How To Explain Working More Than Approved Hours?

Question to Ask the Workplace Doctors about working more hours than approved:

Recently, I was told by one of my superiors that there was an audit on time cards and that he was “disturbed” to see that I had more than 40 hours per week on my time cards. I know that I am not supposed to have more than 40 hours on my time cards, but, I was coming in early, not taking a full lunch, and leaving late (not too) because I wanted to make a conscious effort to throw myself into my work due to a personal situation. I realize now that I should not have done what I did and that I should not have let my personal feelings get the best of me (I did not disclose the personal situation, nor, do I feel as though I can). The thing is, I feel as though I am in “hot water” with my supervisor, which I can understand. Should I disclose what my situation is, and if so, how do I do so without sounding like a drama queen?

Signed, Worried

Dear Worried:

The concern about time cards is apparently over the fact that you worked overtime without permission, thus incurring overtime costs. From the viewpoint of your manager it probably doesn’t matter why you did it, so much as that you did. Probably the best way to make amends is simply to not do it again.

Your manager is probably well aware of your commitment to your work and realizes you wouldn’t purposely create a problem., so an explanation isn’t necessary anyway. And, as you’ve noted, it’s difficult to discuss a personal situation without awkwardness and sounding overly dramatic.Just focus on work, put in the correct amount of time, and realize that your reputation for good work will overshadow this small matter. It’s not the most serious thing that could have happened and I’m sure your overall good work will be counted on your side. Best wishes with this matter.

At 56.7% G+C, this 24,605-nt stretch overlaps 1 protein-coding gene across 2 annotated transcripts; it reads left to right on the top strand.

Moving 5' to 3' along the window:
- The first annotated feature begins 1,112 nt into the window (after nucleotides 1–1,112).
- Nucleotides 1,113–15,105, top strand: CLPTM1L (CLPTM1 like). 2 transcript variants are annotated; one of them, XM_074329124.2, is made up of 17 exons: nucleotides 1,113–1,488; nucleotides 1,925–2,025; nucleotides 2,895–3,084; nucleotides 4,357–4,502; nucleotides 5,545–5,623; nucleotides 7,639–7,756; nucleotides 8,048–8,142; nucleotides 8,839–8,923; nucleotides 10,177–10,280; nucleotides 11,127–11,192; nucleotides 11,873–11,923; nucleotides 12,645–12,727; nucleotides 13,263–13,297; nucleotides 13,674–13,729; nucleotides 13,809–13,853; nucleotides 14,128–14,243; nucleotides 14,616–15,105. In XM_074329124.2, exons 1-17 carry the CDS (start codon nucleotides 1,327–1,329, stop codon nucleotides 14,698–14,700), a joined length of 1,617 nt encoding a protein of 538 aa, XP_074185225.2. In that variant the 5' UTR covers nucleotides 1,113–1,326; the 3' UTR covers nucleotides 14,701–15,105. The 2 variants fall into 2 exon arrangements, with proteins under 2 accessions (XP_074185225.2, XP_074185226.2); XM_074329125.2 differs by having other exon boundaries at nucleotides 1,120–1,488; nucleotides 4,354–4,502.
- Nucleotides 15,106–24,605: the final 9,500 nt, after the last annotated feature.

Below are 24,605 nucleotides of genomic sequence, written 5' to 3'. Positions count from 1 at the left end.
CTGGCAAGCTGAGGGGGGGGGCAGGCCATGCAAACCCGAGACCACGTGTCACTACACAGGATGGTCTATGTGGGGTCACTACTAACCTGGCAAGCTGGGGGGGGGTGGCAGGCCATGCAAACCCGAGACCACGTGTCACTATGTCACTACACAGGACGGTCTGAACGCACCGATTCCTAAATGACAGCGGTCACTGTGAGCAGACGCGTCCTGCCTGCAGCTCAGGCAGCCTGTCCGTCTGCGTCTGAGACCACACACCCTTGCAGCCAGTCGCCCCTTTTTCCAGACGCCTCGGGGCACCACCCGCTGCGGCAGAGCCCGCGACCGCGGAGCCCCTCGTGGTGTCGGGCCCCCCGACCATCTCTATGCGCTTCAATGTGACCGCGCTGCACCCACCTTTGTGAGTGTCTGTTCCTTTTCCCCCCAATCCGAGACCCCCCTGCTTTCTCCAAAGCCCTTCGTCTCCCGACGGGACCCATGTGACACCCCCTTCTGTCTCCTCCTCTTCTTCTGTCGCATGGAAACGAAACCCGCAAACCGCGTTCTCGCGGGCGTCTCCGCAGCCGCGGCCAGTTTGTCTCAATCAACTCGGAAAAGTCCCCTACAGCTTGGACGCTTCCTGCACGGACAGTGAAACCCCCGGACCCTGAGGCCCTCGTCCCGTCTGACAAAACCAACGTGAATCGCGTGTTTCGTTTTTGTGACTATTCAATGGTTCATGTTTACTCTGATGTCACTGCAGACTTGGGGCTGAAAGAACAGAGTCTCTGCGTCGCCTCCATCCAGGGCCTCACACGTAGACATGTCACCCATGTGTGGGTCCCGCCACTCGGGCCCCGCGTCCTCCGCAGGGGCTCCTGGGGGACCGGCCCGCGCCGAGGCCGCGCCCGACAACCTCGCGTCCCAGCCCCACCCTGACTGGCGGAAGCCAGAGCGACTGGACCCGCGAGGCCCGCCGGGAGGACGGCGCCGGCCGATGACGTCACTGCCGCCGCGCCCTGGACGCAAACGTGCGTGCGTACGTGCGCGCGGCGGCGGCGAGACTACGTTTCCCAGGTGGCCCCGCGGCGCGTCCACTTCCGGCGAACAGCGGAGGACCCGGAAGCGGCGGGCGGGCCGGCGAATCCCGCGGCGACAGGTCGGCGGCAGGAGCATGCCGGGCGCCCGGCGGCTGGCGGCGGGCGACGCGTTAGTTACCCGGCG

Tina Lewis Rowe

Tina Lewis Rowe

Tina had a thirty-three year career in law enforcement, serving with the Denver Police Department from 1969-1994 and was the Presidential United States Marshal for Colorado from 1994-2002. She provides training to law enforcement organizations and private sector groups and does conference presentations related to leadership, workplace communications and customized topics. Her style is inspirational with humor.